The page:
New York Downstate Casino Licenses Likely Delayed Until Late 2025

Land Based Casinos Law & Politics Business
Edward Scimia

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Edward Scimia

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Last Updated on 27th March 2024, 04:52 PM

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New York Downstate Casino Licenses Likely Delayed Until Late 2025

The New York State Gaming Commission now expects the licensing process for three potential downstate casinos to drag on through late 2025, though it still insists the process is on schedule in terms of providing revenue to the state.

That announcement was made at the Gaming Commission’s Monday meeting, during which Gaming Commission Executive Director Robert Williams laid out the possible timeline for further steps in the licensing process. 


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Land Use Issues, Environmental Analysis Delaying Licensing Process

Williams spoke again on the need for the New York City Council to approve a land use amendment that would make it easier for casinos to find land and earn approvals in the city. 

“I have been informally advised that navigating the process will extend through the second quarter of 2025,” Williams said, speaking of the land use amendment. 

Williams also noted that any bidders will have to navigate the State Environmental Quality Review Act, which will evaluate the environmental impact of any casino project.

Under Williams’ current timeline, Community Advisory Committees would vote to either support or reject casino bids by the end of the summer of 2025. Once that is complete, the state could soon approve projects and begin to collect the $500 million licensing fees for each casino, according to Williams. He noted that the New York State government is not anticipating any revenues from casinos – money earmarked to help bankroll the Metropolitan Transportation Authority (MTA) – until 2026.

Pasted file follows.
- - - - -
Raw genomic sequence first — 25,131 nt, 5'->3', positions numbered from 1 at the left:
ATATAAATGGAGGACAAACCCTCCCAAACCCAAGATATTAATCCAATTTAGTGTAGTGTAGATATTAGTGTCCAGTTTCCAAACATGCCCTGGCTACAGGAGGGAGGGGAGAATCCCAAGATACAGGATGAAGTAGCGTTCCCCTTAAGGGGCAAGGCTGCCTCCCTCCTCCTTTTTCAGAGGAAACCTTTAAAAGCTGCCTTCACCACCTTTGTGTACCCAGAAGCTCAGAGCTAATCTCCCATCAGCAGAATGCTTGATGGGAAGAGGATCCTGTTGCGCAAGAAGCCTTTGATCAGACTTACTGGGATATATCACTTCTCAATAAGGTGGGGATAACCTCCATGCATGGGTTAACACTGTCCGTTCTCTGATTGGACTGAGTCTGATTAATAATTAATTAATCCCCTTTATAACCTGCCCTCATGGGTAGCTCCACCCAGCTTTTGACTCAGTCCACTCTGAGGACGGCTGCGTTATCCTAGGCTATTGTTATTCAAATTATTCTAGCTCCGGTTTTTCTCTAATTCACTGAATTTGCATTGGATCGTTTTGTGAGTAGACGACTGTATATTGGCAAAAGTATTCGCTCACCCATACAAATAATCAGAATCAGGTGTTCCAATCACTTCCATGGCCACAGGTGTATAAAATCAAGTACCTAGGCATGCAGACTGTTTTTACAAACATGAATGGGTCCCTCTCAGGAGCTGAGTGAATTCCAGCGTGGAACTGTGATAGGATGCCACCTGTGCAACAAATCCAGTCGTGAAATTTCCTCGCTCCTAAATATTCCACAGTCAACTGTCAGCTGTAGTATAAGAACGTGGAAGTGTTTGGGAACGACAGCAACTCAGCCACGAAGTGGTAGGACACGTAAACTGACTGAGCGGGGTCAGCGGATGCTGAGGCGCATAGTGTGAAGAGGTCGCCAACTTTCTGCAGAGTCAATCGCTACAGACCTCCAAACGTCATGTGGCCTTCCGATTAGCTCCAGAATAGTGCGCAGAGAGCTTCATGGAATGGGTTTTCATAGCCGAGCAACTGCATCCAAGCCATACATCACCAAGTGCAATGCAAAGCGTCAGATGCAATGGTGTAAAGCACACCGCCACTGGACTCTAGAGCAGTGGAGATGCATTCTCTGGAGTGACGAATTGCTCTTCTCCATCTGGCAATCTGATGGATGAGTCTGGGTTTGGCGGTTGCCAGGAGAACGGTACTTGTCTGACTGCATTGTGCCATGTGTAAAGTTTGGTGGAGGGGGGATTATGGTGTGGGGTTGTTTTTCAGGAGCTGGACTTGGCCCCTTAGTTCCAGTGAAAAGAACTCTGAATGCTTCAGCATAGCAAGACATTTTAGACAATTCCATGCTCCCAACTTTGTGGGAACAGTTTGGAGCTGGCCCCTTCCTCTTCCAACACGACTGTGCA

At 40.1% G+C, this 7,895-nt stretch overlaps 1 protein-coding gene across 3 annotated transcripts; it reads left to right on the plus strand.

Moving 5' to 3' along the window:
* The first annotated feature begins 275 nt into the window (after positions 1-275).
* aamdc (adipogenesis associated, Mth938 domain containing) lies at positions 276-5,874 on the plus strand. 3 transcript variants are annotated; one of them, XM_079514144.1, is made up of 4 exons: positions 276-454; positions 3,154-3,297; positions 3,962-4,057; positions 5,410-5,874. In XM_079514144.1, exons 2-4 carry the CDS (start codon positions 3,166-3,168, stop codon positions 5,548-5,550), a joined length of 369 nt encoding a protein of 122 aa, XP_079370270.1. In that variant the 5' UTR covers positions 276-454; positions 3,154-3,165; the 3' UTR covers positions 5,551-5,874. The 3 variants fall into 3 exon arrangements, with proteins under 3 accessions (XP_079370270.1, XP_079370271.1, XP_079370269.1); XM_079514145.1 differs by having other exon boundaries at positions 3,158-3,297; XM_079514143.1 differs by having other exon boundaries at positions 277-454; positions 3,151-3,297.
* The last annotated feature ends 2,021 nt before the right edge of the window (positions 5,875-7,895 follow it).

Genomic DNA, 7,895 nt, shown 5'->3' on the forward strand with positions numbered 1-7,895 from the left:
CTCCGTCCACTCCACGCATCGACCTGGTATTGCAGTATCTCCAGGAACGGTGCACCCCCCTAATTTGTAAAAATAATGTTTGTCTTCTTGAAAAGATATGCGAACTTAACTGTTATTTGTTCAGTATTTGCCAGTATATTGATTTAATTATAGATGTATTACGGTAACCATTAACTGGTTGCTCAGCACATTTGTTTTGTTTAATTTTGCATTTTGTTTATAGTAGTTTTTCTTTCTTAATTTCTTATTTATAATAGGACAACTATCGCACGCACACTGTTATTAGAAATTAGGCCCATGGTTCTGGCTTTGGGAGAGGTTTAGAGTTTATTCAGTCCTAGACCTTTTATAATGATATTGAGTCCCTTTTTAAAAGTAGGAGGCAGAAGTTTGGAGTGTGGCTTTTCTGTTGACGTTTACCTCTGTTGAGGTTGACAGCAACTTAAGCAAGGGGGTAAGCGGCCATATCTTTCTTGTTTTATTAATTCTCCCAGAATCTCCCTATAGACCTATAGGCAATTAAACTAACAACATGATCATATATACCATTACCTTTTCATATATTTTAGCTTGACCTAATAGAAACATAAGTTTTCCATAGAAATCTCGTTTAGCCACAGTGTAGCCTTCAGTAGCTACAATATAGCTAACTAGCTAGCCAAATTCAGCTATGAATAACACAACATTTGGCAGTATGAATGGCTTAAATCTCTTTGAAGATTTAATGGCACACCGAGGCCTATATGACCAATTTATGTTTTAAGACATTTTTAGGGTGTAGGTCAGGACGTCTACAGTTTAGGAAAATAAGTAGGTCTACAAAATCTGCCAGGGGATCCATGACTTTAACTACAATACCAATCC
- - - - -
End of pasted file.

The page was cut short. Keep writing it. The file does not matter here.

Local Officials Want Faster Movement on Casino Approval

While that may be true, the delays have left many local politicians frustrated. The bidding process opened in January 2023, and the current schedule has the process lasting nearly a full three years.

“It’s absurd that it’s going to take three years to put shovels in the ground,” Queens Borough President Donovan Richards said, via the New York Post. “We’re trying to rebuild the New York economy. People are looking for good jobs and upward mobility. I hope they have a change of heart.”

However, Williams and the Gaming Commission are saying that attempting to move ahead with the licensing process before those reviews and other issues are resolved. Those include not only the land use issues and environmental reviews, but also the fact that some projects – like Steve Cohen’s proposal to add a casino next to Citi Field in Queens – would also need additional state approvals.

“The Board is cognizant of the many factors relating to the zoning requirement, including New York City’s proposed text amendment relating to gaming facilities and of the many zoning-related questions posed by applicants during the first two rounds of questions,” the Gaming Commission said in a statement. “The updated timeline, expected to be finalized soon, will consider these and other factors.”

If casino licenses are awarded in late 2025, it may be until 2027 or later until any new venues could be opened. However, some bidders may be able to take advantage of their licensing on a shorter timeline. For instance, Resorts World New York City and Empire City Casino at Yonkers Raceway both already offer electronic gaming, and could quickly pivot to full casino operations if they won a license from the state.

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Edward Scimia
Edward Scimia
Journalist Journalist

Ed Scimia is a freelance writer who has been covering the gaming industry since 2008. He graduated from Syracuse University in 2003 with degrees in Magazine Journalism and Political Science. In his time as a freelancer, Ed has worked for About.com, Gambling.com, and Covers.com, among other sites. He has also authored multiple books and enjoys curling competitively, which has led to him creating curling-related content for his YouTube channel "Chess on Ice."

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